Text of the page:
By RYUTARO ABE/ Staff Writer
November 1, 2019 at 14:25 JST
The resignation of a second Cabinet member in less than a week is bound to hurt Prime Minister Shinzo Abe's approval ratings, but it is Chief Cabinet Secretary Yoshihide Suga who will likely feel the most pain.
Suga, 70, has long been in the public eye as the government's most senior spokesman and had been tipped by some political insiders as a possible successor to Abe.
But the resignation on Oct. 31 of Katsuyuki Kawai as justice minister, coming on the heels of the Oct. 25 departure of Isshu Sugawara as the economy minister, is a double blow to Suga because the two lawmakers were among his closest associates.
Many within the ruling Liberal Democratic Party believe Suga was instrumental in the elevation of Kawai and Sugawara to their first ministerial posts when Abe reshuffled his Cabinet on Sept. 11.
The two lawmakers had set up separate groups of younger lawmakers loyal to Suga before they were promoted.
When asked about the resignations of Sugawara and Kawai on Oct. 31, Suga said at his daily news conference, "There will be a need to seriously accept the severe criticism that has arisen."
Suga, despite his dour expression, leaped into the public eye when he announced the name of the new imperial era, Reiwa, on April 1. That prompted speculation his political star was rising.
Kawai stepped down over allegations his wife, Anri, an Upper House member, may have violated the Public Offices Election Law by overpaying campaign staff during the July Upper House election.
The group set up by Kawai to support Suga is called "Himawari-kai" (Sunflower group).
In August, Kawai reported on his Facebook account that his wife had joined Himawari-kai. He included a photo of them sitting at a gathering that included Suga.
During the July Upper House election campaign, Suga went to Hiroshima Prefecture on two separate occasions to speak on behalf of Anri. Katsuyuki Kawai also represents a Hiroshima Prefecture Lower House district.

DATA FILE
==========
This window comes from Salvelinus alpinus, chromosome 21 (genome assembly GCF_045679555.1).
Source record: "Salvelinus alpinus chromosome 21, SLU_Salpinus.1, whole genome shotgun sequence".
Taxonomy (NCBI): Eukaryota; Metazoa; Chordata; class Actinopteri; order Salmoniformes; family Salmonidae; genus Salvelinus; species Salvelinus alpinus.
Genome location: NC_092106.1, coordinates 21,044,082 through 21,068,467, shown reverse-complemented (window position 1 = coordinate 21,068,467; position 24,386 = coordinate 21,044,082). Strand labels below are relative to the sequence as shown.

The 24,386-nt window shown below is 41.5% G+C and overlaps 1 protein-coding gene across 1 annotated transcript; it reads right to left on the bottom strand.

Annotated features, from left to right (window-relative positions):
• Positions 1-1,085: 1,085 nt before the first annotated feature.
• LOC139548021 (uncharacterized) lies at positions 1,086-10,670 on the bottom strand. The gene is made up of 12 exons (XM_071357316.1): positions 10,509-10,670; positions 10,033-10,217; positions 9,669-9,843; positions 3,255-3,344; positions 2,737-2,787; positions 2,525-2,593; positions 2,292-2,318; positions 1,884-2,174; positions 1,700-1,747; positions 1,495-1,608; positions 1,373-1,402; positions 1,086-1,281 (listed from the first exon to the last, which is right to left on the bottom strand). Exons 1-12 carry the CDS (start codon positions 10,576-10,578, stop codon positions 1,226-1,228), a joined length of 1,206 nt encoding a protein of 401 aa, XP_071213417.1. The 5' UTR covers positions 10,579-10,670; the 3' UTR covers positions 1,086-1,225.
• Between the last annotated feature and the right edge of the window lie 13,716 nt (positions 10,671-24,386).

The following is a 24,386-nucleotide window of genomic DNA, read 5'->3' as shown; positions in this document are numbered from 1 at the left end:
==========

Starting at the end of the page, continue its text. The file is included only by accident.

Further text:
Because of his ties to junior coalition partner Komeito, Suga was able to convince supporters of that party to vote for Anri, one reason she was successful in the race.
The Hiroshima Prefecture contest was also considered a veiled contest between Suga and Fumio Kishida, the LDP policy chief who has also made known his ambitions of taking over once Abe steps down.
Kishida had backed Kensei Mizote, an incumbent in the Hiroshima Prefecture constituency, but he was bested by Anri and an opposition-backed candidate.
Subsequently, not only did Kishida not attain his wish of becoming LDP secretary-general, but Suga was able to convince Abe to name two close associates as Cabinet ministers.
But there were some within the LDP who raised their eyebrows about the naming of Kawai and Sugawara because of past reports of scandals surrounding the two lawmakers.
Weekly magazines had reported about Kawai physically abusing an aide, while Sugawara had allegedly given expensive gifts to his supporters in his Tokyo district in the past.
Kishida was not gloating on Oct. 31 after Kawai stepped down, only saying at a meeting of the LDP faction that he heads, "Political responsibilty is extremely heavy so we must take that to heart in order to carry out the responsibility entrusted in us by the public."
However, one Kishida faction member criticized Suga for his personnel choices in the last Cabinet reshuffle.
"Suga ensured that two individuals long considered to have checkered pasts would be chosen, and now they have both resigned," the faction member said.
While several groups within the LDP support Suga, most are made up of those who do not belong to any LDP faction.
One former Cabinet minister said that because Suga himself does not have his own faction, the unity within his group is weak.
"Once his influence decreases, group members will start leaving," the lawmaker said.
Another LDP lawmaker speculated that Abe will start to distance himself more from Suga.
"The prime minister will likely conclude he made errors based on Suga's personal picks," the lawmaker said.
Suga and Finance Minister Taro Aso are the only Cabinet ministers who have kept their posts since Abe began his second stint as prime minister in December 2012.
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